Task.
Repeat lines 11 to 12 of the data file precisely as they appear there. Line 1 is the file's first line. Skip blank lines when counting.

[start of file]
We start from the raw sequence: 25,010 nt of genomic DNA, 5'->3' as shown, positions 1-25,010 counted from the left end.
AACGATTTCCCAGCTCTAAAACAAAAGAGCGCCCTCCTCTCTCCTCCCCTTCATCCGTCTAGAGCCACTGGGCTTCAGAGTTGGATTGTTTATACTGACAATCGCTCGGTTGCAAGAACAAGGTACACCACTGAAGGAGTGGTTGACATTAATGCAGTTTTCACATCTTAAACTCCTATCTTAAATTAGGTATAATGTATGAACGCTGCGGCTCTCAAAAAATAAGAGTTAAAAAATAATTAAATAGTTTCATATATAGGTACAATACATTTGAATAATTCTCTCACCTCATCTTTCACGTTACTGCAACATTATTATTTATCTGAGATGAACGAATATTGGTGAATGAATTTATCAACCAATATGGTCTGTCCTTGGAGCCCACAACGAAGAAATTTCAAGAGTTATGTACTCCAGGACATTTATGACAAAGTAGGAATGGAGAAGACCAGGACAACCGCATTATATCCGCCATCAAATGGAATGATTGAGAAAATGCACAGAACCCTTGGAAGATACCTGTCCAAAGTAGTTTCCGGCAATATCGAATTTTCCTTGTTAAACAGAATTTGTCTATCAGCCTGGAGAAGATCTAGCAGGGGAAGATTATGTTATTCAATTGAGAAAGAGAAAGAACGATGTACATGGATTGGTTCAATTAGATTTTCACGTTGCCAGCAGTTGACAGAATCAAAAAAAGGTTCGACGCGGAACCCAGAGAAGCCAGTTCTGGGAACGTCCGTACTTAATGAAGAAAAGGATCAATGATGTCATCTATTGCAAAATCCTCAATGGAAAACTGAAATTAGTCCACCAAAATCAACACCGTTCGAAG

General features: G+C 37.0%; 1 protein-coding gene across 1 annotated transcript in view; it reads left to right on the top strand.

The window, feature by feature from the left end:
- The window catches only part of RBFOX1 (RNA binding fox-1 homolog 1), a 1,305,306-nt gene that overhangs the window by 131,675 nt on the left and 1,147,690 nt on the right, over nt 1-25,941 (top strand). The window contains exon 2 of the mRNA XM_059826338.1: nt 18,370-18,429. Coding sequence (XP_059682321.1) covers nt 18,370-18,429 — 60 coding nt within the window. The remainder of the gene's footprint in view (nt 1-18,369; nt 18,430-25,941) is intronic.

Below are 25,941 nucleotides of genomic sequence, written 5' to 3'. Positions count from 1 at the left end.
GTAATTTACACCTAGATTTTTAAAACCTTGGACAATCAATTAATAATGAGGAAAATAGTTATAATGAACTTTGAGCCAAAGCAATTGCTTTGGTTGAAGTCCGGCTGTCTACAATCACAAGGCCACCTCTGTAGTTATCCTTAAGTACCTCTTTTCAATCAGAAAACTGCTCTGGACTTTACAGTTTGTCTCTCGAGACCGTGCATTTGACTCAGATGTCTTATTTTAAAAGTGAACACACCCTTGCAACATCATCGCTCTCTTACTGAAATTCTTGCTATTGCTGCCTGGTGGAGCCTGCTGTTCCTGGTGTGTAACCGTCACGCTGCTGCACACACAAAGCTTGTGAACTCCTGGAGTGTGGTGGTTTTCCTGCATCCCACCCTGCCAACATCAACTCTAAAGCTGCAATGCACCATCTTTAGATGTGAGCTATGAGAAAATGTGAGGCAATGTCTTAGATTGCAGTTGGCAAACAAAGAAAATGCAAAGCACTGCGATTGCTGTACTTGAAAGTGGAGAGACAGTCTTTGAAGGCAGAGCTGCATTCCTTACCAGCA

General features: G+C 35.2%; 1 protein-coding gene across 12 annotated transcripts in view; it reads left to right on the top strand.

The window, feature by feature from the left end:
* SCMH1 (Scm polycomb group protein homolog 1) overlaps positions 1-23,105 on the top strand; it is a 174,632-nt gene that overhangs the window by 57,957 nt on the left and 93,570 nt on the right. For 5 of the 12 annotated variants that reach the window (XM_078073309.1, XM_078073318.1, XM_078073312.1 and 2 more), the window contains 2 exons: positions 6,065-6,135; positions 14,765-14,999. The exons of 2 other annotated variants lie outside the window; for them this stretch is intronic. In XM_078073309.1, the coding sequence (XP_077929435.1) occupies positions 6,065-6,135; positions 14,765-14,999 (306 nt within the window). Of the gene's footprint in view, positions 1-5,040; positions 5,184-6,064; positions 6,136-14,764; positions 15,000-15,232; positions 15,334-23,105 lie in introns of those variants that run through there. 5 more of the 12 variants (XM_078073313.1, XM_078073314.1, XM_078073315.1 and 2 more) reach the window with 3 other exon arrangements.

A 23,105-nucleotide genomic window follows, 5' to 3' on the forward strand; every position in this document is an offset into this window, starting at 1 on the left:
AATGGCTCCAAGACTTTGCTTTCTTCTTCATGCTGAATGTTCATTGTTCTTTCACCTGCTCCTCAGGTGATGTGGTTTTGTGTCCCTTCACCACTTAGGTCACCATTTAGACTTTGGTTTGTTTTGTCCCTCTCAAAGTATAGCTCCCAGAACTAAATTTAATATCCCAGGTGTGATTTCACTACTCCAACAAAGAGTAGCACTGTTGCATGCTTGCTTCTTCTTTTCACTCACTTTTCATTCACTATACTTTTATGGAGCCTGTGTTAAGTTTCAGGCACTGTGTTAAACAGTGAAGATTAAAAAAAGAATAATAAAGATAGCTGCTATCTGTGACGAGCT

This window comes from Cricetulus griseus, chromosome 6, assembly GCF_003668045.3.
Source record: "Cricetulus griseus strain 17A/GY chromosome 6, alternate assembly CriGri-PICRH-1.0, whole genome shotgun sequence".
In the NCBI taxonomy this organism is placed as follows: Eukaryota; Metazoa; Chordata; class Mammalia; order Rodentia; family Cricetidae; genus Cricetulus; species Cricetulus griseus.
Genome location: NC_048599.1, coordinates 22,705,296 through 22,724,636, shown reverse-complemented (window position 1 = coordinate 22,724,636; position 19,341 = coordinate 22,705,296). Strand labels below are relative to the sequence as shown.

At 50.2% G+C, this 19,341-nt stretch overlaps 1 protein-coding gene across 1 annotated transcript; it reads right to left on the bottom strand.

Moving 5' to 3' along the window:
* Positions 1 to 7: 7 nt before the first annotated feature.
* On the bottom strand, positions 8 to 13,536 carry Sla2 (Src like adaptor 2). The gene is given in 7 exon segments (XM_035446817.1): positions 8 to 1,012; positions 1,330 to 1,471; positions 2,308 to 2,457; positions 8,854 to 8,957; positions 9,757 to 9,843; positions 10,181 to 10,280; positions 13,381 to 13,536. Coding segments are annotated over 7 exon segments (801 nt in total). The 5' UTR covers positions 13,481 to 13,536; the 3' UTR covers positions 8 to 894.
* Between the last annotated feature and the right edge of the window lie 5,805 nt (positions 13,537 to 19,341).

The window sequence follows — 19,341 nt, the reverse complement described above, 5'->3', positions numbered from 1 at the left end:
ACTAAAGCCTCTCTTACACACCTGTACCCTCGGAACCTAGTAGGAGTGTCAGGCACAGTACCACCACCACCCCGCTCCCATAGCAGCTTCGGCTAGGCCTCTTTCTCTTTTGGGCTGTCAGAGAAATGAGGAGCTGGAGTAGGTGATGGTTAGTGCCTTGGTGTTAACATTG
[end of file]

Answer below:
A 23,105-nucleotide genomic window follows, 5' to 3' on the forward strand; every position in this document is an offset into this window, starting at 1 on the left:
AATGGCTCCAAGACTTTGCTTTCTTCTTCATGCTGAATGTTCATTGTTCTTTCACCTGCTCCTCAGGTGATGTGGTTTTGTGTCCCTTCACCACTTAGGTCACCATTTAGACTTTGGTTTGTTTTGTCCCTCTCAAAGTATAGCTCCCAGAACTAAATTTAATATCCCAGGTGTGATTTCACTACTCCAACAAAGAGTAGCACTGTTGCATGCTTGCTTCTTCTTTTCACTCACTTTTCATTCACTATACTTTTATGGAGCCTGTGTTAAGTTTCAGGCACTGTGTTAAACAGTGAAGATTAAAAAAAGAATAATAAAGATAGCTGCTATCTGTGACGAGCT